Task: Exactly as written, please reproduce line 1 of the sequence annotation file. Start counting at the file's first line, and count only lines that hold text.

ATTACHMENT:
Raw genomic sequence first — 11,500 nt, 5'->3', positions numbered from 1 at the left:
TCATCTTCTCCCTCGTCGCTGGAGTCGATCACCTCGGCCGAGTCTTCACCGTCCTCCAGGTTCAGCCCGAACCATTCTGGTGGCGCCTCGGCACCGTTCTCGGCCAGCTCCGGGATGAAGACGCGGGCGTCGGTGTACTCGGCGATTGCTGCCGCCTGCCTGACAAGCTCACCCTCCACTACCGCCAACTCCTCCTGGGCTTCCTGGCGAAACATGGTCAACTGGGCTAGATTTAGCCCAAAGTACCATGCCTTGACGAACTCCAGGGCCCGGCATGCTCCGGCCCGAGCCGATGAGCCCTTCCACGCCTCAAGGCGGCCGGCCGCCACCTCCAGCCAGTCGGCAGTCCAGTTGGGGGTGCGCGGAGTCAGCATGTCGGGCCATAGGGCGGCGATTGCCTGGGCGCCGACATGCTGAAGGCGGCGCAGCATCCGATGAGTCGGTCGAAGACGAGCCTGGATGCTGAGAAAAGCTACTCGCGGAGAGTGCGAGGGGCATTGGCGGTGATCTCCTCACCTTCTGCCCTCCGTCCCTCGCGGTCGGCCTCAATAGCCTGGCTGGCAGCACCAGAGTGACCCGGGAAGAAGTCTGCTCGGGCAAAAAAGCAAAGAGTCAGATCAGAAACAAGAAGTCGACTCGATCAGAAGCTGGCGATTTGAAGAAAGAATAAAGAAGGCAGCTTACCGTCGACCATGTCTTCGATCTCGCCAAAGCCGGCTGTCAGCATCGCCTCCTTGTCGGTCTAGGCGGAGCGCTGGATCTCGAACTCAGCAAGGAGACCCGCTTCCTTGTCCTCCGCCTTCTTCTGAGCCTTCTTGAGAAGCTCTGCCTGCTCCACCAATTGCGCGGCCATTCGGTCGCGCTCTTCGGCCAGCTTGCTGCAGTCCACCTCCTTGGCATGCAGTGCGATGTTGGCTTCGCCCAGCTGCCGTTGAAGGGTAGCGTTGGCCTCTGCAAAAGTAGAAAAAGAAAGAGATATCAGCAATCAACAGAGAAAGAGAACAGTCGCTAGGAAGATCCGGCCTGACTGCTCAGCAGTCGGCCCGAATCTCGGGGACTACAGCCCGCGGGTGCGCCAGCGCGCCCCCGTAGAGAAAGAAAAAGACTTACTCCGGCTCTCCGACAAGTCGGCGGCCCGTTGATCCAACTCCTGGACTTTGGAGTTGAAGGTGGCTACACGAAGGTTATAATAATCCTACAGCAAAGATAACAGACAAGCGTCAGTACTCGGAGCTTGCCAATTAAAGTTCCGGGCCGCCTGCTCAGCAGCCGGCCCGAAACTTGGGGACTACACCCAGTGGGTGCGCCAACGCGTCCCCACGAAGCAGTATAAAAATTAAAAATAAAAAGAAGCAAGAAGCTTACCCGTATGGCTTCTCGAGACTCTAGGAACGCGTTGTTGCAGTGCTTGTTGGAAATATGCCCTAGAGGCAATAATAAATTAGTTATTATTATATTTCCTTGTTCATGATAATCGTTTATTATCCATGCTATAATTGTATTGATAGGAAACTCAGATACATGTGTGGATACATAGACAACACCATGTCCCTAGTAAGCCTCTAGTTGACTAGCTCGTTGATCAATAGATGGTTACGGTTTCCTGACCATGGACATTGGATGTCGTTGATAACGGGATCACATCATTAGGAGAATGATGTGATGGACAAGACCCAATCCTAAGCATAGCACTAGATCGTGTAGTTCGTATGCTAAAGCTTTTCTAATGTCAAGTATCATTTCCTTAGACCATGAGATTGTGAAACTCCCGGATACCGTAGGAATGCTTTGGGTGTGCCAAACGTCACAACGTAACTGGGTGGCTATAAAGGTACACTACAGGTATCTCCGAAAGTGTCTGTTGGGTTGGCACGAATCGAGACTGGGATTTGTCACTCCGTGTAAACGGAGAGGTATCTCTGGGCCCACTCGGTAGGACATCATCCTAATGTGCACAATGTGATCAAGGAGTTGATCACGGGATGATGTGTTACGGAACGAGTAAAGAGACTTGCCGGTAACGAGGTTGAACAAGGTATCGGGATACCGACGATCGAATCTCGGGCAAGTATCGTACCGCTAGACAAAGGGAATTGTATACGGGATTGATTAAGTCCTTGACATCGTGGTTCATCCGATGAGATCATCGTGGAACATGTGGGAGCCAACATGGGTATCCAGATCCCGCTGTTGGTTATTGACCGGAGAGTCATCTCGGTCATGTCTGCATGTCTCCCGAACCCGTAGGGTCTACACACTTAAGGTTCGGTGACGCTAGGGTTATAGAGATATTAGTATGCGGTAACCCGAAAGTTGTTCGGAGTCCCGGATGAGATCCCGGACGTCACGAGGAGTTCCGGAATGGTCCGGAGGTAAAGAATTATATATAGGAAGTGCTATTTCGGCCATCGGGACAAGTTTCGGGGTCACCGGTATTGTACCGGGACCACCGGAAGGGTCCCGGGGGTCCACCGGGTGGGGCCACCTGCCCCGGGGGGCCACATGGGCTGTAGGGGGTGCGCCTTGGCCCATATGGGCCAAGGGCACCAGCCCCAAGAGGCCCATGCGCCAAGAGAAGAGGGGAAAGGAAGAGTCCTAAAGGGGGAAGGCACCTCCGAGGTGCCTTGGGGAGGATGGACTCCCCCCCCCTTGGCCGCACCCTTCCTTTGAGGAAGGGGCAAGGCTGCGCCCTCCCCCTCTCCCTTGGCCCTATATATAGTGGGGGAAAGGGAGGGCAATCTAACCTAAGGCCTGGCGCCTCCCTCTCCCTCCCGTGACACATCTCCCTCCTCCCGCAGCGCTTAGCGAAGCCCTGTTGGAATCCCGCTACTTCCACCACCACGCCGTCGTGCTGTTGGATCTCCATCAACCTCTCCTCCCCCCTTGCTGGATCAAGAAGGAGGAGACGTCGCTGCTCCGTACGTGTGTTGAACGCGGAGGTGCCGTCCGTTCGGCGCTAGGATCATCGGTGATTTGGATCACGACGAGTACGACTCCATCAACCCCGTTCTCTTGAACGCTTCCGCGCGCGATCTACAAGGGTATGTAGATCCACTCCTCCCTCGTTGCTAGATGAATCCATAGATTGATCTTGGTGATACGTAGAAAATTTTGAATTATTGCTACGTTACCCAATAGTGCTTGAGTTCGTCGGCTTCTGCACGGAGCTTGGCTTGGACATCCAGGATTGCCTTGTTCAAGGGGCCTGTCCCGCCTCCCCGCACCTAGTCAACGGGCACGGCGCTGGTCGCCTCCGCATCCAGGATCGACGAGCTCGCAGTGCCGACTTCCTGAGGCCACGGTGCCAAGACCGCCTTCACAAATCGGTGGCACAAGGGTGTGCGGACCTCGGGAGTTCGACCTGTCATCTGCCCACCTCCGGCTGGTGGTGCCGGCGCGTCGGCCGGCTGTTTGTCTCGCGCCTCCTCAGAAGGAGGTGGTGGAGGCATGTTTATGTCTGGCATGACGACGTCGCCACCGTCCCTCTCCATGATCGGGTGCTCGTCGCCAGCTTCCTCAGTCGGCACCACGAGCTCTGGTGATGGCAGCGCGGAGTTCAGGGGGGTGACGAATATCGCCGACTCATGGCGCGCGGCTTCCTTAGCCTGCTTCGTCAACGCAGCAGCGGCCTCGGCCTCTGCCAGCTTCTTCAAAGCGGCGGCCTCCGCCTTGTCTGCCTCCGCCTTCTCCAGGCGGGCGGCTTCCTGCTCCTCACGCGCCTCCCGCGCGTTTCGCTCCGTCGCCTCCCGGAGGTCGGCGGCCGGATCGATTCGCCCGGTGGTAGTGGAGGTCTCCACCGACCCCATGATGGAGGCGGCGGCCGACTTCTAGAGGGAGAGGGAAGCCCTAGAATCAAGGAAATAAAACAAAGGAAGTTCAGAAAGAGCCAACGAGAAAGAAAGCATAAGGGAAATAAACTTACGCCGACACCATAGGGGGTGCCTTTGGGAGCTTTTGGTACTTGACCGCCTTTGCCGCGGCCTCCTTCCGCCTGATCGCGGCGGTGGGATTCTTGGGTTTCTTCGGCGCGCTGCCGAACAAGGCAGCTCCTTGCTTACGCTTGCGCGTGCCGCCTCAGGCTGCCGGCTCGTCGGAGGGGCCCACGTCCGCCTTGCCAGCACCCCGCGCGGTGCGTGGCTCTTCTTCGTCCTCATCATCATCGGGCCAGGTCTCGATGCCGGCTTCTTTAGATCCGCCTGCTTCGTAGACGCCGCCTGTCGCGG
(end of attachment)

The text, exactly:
Raw genomic sequence first — 11,500 nt, 5'->3', positions numbered from 1 at the left: